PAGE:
Joy. The name of a woman I had never heard of, and upon watching her story, will never forget. This film by David O. Russell is based on the story of Joy Mangano, doyenne of QVC. I was hoping the film would be joyful, and was pleased that it had a happy ending. It moved slowly at first, very slowly, and is told partially from the perspective of Mimi, Joy’s devoted maternal grandmother (Diane Ladd). The film is rated PG-13 for brief strong language.
Starring Jennifer Lawrence, Robert de Niro, Isabella Rossellini, and Bradley Cooper, the film held a promise of greatness. I would call it a quiet film, however, with subtle performances, especially from Jennifer Lawrence who plays Joy, and Bradley Cooper as Neil Walker. Even dialogue is delivered in whispers at times, and it serves up the message of a woman who would not give up.
Having just seen this the day after The Big Short, a film that just left me angry (see previous review), I was once again inspired. Good things do happen to people providing they don’t give up, don’t allow themselves to be walked on, and believe in themselves.
It helps to be smart, finish high school, and be determined. How many women who could go on to college don’t, because they fall for a singing, dancing lothario who sweeps them off their feet, and before they know it, they have kids and a nowhere life. Joy didn’t let that stop her. Her role models weren’t very positive, like her mother who has given up and does nothing all day long but watch soap operas.
For all of you complainers out there saying, “If only I had (fill in the blank), then things would be different.” Don’t wait for a role model, be your own role model. Seek out those who can help you fulfill that dream you’ve buried deep within thinking you can’t have it now that you’re a mom, caretaker, breadwinner, you name it.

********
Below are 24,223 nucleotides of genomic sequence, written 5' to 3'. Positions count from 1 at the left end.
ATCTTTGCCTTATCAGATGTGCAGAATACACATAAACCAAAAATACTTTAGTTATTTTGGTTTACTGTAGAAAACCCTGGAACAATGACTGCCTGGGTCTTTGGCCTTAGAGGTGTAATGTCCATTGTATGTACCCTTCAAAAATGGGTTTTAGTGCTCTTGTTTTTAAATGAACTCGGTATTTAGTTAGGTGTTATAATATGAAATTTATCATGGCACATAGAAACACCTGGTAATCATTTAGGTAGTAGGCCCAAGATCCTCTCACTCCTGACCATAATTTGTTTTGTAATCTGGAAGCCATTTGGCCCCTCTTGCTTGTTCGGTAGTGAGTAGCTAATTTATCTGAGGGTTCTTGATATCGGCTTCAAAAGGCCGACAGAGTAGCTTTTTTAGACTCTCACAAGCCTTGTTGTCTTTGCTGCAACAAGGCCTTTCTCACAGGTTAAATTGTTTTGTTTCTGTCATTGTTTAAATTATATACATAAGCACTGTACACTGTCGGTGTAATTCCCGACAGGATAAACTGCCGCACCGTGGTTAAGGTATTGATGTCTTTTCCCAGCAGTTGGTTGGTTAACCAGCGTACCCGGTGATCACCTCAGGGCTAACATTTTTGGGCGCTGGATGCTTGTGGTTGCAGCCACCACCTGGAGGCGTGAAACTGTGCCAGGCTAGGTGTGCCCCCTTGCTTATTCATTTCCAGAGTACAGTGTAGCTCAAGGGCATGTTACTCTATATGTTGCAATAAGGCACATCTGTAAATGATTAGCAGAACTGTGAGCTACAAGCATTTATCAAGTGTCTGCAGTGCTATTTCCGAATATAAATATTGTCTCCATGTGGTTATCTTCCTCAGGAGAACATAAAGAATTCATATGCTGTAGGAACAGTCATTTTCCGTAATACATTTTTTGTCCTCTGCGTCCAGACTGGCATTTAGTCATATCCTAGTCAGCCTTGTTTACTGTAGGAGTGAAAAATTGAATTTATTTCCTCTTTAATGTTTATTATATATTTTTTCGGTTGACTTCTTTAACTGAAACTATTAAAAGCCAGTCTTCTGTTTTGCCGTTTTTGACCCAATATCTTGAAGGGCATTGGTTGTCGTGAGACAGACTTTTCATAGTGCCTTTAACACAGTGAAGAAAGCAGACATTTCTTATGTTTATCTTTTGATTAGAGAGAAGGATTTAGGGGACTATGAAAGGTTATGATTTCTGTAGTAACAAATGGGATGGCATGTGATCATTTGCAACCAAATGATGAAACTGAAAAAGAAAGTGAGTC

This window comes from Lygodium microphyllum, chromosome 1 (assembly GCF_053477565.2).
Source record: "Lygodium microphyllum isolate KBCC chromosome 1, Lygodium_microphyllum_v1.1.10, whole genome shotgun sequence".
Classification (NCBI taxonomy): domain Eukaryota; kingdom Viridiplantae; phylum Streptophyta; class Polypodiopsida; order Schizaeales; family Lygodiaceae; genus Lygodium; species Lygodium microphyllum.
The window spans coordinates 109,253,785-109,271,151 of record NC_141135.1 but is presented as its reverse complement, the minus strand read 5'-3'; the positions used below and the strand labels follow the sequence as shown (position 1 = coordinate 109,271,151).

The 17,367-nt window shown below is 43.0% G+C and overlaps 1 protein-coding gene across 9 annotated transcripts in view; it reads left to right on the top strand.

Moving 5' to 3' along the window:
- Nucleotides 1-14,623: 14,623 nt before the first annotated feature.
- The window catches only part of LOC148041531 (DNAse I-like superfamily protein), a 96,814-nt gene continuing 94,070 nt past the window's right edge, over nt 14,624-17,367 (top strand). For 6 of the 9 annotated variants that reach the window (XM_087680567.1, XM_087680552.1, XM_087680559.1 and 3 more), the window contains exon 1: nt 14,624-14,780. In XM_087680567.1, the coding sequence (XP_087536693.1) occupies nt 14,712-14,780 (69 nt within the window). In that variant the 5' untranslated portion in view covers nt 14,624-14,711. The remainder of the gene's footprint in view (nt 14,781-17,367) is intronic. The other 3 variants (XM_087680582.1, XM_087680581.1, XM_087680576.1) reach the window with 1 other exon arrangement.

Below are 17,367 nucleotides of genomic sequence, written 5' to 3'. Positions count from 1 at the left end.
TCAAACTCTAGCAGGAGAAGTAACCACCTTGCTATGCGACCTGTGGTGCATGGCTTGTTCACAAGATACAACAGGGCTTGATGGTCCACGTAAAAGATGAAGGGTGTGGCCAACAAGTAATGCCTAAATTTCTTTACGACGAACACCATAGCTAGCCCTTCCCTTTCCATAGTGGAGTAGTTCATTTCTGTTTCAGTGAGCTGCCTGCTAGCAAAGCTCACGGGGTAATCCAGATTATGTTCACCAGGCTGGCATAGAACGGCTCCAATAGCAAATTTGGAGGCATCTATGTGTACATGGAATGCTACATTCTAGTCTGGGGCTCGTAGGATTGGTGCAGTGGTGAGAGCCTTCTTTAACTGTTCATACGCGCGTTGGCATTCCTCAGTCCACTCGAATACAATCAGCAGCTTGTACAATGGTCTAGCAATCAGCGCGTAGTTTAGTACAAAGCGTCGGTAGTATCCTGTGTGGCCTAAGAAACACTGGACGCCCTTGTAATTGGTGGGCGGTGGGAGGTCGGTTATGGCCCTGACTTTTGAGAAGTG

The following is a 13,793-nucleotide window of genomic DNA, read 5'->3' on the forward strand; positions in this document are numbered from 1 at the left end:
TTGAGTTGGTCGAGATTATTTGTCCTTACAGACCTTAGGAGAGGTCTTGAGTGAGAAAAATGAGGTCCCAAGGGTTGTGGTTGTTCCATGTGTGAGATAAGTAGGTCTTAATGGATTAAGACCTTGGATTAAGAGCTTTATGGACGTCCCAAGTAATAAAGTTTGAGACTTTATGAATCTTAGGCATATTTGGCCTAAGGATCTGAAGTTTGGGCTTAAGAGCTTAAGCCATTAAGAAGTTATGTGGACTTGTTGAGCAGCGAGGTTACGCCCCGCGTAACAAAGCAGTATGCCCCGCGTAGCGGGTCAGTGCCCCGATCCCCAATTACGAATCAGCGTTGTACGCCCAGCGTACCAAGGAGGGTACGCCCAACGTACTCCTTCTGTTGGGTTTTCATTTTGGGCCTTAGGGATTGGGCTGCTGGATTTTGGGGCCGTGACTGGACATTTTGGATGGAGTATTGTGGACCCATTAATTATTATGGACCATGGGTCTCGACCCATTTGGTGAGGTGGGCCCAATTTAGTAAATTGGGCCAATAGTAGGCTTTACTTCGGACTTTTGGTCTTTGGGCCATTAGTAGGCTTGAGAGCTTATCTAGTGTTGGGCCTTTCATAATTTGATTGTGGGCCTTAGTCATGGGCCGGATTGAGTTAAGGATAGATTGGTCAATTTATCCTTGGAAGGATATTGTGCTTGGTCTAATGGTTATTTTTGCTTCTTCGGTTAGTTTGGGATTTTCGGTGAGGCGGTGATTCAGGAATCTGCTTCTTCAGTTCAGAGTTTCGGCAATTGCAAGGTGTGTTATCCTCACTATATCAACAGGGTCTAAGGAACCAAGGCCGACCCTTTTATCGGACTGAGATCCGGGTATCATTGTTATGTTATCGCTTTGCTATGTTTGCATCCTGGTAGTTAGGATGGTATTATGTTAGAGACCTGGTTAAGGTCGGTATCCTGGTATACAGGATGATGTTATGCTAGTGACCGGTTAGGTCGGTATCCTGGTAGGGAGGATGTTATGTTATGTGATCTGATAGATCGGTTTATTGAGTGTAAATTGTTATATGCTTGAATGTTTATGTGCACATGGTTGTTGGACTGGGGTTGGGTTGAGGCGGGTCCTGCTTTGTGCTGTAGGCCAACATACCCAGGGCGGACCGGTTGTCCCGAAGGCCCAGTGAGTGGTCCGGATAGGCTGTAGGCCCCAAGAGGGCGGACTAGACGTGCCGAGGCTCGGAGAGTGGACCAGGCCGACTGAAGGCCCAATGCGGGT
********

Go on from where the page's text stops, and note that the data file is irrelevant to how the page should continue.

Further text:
I saw Jennifer Lawrence in her two other Golden Globe winning roles with David O. Russell, Silver Linings Playbook (for which she also won the Academy Award) and American Hustle. But I was her fan beginning with Winter’s Bone, where she played a strong teenager caring for her two younger siblings, taking on that responsibility from her absent parents. She displayed a quiet intensity for that role, as she does for this Academy Award nominated performance. In this film as Joy, she is so consistent in playing the character, that we see glimmers of who she will become, we watch the integrity with which she approaches her life, all leading us on to the older, wiser Joy.
But she was wise all along. Go see this film (and be patient; remember I said it is slow in the beginning), especially if you are a woman who has a dream longing to burst out. Joy may be just the inspiration you need to push you to take that first step.